The exhibition is organized around three clusters that are elaborated autonomously in order to allow for flexibility and renewal. First, the “Golden Age” of the Indian Ocean, from the 5th–15th century, then the long colonial period from 1498 (arrival of Europeans in the Indian Ocean) till 1946 (end of Réunion’s colonial status, independence of colonized countries). Réunion emerged as a human society out of a history of European colonization that opened with slave trade and continued with imperialism and the migrations it produced (40 million Indians left India between 1830 and 1930, though around 20 million returned). The greatest movements occurred around the Indian Ocean. 1848 marks a rupture within that time-space continuum because it saw the end of slavery in Réunion: from a total of 100,000 inhabitants 60,000 were manumitted slaves). 1946 represents another rupture: it signals the end of colonialism within a larger liberation movement to throw off the colonial yoke. The exhibition ends with Réunion in the “present era”, i.e. the continuous mutations in Réunion that have taken place since 1946. Here transformations will be integrated as they happen.
The exhibition starts with the Indo-Oceanic world as it was before the island was colonized. The objective is to show millenary south-south connections, routes of exchanges, conflicts and encounters, to propose an alternative cartography, not a north-south mapping of the world but one in which Europe is only one province among others. The ancestors of the Réunionese came from these worlds, they inhabited cities and countries that had undergone intermingling, that were already complex entities. Visitors will listen to travel narratives, tales and myths from these worlds, they will see trade maps, the arts and technologies developed in these worlds, the contact zones of exchange and conflict.
The first “step” that separates the initial timescape from the second explains who the Europeans who arrived in 1498 were in terms of their arms and technologies of violence.
The long period of European colonialism inscribes Réunion into different globalizations, one produced by slavery, one by imperialism. Visitors follow the organization of these globalizations, the resistance as well as the development of the ‘six worlds’ independent of the West. The Age of Empires and its century of migrations criss-crossing the Indian Ocean: Hindus, Chinese, African, Muslims all deeply transformed the island. Then visitors will witness the fall of the colonial empires, the “short century” of decolonization, the “styles of independence” and the end of Réunion’s colonial status. The “present era” in Réunion will be presented in all its complexity. The exhibition ends with the current issues of economics, culture and geopolitics. How is it to live on a small island in a maritime space strongly influenced by emerging regional powers (South Africa, China, India) which use the old routes and connections or invent new ones across an ocean around which the majority of Muslims live today and which provides the main routes for oil and which is involved in wars for its control.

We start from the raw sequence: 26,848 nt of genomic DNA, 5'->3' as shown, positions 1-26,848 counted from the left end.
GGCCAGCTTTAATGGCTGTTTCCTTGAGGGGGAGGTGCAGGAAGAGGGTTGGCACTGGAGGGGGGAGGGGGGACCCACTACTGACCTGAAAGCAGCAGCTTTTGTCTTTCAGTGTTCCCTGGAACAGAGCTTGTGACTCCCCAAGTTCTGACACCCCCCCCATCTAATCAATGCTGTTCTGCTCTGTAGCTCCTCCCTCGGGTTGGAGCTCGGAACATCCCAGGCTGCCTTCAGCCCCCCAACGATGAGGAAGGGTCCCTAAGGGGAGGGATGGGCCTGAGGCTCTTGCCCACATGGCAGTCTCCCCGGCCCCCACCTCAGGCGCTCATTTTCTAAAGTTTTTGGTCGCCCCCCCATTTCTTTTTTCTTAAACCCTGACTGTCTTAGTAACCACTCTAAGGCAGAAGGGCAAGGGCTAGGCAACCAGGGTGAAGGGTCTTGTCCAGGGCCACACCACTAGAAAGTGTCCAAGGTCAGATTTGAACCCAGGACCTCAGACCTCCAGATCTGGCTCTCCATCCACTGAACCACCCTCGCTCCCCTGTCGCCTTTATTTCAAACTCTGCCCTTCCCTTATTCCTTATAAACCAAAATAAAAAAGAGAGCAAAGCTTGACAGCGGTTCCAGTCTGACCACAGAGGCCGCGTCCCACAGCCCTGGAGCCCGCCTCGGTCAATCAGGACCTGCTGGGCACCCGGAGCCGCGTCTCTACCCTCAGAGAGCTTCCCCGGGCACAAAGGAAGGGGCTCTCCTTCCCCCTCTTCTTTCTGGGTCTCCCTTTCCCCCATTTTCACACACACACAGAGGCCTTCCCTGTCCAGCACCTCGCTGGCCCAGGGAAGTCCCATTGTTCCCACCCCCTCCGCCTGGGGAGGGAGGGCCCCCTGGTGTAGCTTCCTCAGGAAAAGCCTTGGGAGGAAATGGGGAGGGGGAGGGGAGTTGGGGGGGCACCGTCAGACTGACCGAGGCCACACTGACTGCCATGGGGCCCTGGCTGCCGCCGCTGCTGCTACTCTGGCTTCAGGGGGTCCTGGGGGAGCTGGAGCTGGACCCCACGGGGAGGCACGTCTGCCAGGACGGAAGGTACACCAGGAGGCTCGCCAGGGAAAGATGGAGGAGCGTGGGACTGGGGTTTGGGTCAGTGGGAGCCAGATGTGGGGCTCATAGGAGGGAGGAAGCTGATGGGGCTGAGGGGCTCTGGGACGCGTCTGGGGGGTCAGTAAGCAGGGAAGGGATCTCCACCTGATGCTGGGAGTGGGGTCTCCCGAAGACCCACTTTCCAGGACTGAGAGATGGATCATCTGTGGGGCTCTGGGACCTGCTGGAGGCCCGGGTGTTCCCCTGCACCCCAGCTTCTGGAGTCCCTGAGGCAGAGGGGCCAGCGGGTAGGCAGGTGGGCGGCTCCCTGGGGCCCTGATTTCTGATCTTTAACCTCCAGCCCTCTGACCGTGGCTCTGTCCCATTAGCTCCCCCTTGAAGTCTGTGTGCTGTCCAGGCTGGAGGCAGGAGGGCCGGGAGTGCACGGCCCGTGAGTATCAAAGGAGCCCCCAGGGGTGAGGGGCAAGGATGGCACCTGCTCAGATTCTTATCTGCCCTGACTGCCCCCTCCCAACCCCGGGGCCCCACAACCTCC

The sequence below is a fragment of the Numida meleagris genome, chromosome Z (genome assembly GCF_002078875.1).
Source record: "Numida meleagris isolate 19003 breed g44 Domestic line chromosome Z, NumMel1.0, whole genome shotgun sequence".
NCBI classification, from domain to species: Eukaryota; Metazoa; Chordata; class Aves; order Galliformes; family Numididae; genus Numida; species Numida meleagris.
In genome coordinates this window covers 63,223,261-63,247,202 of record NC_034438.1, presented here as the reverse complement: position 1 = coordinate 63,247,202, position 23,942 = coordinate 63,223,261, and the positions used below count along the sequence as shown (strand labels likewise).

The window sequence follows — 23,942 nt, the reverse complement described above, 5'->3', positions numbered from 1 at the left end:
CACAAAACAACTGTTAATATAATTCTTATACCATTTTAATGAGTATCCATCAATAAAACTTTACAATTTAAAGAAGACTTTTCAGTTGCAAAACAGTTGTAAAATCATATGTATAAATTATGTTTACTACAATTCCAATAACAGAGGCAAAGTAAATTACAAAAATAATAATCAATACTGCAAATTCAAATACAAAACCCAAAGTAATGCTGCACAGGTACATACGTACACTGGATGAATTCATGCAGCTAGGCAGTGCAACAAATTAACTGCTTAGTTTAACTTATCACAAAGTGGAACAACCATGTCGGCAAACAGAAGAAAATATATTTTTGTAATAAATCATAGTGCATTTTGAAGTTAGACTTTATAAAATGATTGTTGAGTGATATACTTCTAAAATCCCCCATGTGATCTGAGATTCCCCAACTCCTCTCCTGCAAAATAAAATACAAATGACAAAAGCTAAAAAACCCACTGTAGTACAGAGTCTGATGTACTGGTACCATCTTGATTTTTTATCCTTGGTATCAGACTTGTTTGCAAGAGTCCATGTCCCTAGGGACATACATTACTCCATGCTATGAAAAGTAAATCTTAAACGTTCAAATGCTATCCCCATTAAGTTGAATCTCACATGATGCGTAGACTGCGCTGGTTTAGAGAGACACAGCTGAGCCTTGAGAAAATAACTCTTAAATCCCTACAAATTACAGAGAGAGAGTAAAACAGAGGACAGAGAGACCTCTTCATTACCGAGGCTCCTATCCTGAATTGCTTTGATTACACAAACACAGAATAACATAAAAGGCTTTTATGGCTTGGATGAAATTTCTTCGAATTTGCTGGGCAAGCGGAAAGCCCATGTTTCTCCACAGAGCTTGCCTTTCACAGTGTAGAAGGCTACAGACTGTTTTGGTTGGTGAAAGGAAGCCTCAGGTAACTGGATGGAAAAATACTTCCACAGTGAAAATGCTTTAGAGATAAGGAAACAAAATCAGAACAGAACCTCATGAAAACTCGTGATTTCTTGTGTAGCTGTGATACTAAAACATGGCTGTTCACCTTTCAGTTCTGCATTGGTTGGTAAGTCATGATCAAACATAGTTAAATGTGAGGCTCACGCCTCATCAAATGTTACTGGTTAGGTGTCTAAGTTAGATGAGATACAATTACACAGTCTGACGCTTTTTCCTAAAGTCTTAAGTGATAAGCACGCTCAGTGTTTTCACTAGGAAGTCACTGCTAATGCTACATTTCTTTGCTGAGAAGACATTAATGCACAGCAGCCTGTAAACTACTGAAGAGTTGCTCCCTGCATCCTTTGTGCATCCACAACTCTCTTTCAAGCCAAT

Two principles of organisation guide our work: oral culture and the public. Oral culture means respecting the role and function it had and has in Réunion and to valorise an important tool of human encounter, conversation. The society also went directly from analphabetism to radio and TV, missing out the book which is a very expensive meduium. Historically the written word has always been associated with colonial power and elitism. Yet because we wanted to transmit knowledge we had to imagine a more oral mediation. We will introduce those elements of oral culture into the MCUR. There will be spaces to listen to tales and travel diaries, the testimonies of migrants and slaves but also for visitors to engage with each other about ‘living testimonies’ to Réunion’s present. For “Réunion at the present time”, we propose to construct a place in a familiar space of exchange: the market place. We want the temporary exhibition to be a work in progress, conceived of as a script which visitors add to progressively.